By Linda Smith
Dr. Amy Fisher-Smith has recently been awarded a $15,000 grant from the Anderson Charitable Fund to pursue a qualitative course of study titled, “Disengagement from White Supremacist or Other Ideological Groups.” Fisher-Smith was approached by Mr. John Macready in the philosophy department about the study. Some of her past projects have included collaboration with psychology professors Dr. Erin Freeman and Dr. Gilbert Garza, and history professor Dr. Charles Sullivan.
“We worked together to fill in the study parameters,” Fisher-Smith said. “I really like working on projects that are multi-disciplinary … This is a great example of a multi-disciplinary research project that requires social science theory, methodology, historical and philosophical analytical rigor.”
Her study will examine “the process of deradicalization and disengagement from violent extremist hate groups—in this case, white supremacist and neo-Nazi groups.” The qualitative study will include what Fisher-Smith called “semi-structured” interviews with about eight to 10 people who are former members of radical hate groups, especially neo-Nazi and white supremacist groups. Fisher-Smith’s team has begun the interviews in the United States and in Europe. She said that she believes that the study will shed light on how to approach terrorism today.
“Because the research literature needs to be developed in this area of terrorism research, we hope to add to an understanding of the psychological and sociological process of deradicalization,” Fisher-Smith said. “This is particularly important in this era of terrorism. Counteracting terrorism requires limiting the process of radicalization from the outset, facilitating exit from the group, and reducing support for the group—all aspects that a deradicalized member can help shed light upon.”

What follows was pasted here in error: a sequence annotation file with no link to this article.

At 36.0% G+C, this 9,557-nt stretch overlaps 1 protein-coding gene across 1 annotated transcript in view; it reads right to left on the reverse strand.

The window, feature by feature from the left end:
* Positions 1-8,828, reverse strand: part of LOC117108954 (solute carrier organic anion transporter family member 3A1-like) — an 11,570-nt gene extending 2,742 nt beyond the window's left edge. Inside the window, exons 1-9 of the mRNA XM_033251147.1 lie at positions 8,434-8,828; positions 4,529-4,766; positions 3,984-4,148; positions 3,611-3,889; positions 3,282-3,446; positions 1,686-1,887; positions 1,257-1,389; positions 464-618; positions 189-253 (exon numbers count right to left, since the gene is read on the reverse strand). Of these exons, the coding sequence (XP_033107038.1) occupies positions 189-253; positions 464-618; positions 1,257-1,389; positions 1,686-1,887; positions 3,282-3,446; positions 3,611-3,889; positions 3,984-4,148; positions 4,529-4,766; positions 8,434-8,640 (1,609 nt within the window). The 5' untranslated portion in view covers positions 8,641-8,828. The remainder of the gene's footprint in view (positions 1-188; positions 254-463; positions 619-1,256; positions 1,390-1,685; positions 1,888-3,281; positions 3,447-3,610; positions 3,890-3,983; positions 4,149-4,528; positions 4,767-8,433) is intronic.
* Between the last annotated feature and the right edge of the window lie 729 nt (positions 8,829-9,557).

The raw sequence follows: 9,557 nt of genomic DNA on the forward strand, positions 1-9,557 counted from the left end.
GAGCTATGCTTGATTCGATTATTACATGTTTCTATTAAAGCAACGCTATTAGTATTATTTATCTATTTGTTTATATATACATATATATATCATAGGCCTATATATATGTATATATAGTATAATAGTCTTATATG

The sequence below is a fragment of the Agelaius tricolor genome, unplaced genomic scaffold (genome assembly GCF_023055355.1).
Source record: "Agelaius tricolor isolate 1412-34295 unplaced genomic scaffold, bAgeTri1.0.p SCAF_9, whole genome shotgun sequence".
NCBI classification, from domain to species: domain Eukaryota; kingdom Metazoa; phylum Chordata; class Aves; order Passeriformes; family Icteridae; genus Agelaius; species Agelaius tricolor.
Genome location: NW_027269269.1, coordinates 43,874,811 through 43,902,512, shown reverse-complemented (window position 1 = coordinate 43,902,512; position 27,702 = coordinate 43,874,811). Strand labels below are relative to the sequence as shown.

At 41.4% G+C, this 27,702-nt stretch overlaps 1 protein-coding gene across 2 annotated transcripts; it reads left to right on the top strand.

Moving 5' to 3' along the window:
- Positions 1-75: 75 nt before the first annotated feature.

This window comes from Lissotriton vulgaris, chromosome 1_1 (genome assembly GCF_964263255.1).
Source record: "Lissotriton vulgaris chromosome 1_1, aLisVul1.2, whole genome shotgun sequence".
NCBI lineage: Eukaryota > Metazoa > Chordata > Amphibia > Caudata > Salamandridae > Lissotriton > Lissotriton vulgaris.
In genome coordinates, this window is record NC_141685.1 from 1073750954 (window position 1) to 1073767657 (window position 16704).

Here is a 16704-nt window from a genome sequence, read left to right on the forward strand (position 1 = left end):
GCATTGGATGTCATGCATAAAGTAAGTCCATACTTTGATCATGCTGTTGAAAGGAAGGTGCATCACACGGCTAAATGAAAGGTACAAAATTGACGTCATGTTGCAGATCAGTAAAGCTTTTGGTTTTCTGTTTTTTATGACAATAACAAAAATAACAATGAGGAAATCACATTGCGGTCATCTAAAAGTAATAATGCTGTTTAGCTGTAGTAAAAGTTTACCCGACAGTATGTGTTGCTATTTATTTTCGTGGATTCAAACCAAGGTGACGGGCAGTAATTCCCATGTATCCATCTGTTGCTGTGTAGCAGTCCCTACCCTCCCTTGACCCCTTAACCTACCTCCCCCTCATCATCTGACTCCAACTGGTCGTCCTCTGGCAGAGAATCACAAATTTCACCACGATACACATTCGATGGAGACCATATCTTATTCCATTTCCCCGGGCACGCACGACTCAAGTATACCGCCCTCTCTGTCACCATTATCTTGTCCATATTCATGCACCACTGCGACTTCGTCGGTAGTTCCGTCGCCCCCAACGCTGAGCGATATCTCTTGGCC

The grant was processed through vice president of advancement Dr. Deborah Roark, and she and Fisher-Smith heard back about the grant quickly. They submitted materials in March and heard back the next month. The grant money will go to assist Fisher-Smith with travel, materials, supplies, research assistants and the like.
Roark believes that the study will benefit the entire University of Dallas community in several ways.
“It is scholarly work, it’s within her goals for her scholarly activities that she does, so it helps to promote that,” Roark said. “It helps to provide additional literature, for citation purposes. It’s an area that there’s research ongoing, and so it just adds to that volume of research. For the University of Dallas, it helps to give some exposure to others of our campus and our university and the great work that our faculty are doing here.”
Fisher-Smith hopes to present her preliminary findings at the 2016 American Psychological Association conference in Denver next summer.
“That’s aligned with what faculty members do as a part of their teaching, their research and their scholarly activities and being published,” Roark said. “This opportunity allows her to continue some of her past research that she’s done and it’s an extension of that. She’s very passionate about research in addition to her teaching. This adds to her teaching now too, because she’s learned something new to then come back with her classes.”
Fisher-Smith also said she believes that the findings of her study will likely translate into the classroom and will benefit her teaching overall.
“Dr. Charles Sullivan and I teach a course on the Shoah at UD, and I imagine that some of the results from both this current study as well as results from the last Holocaust education study will impact and shape how we teach this course,” Fisher-Smith said. “All research benefits you as a faculty member—it sharpens your methodological and critical thinking skills, and hopefully, you can pass some of these skills to your students.”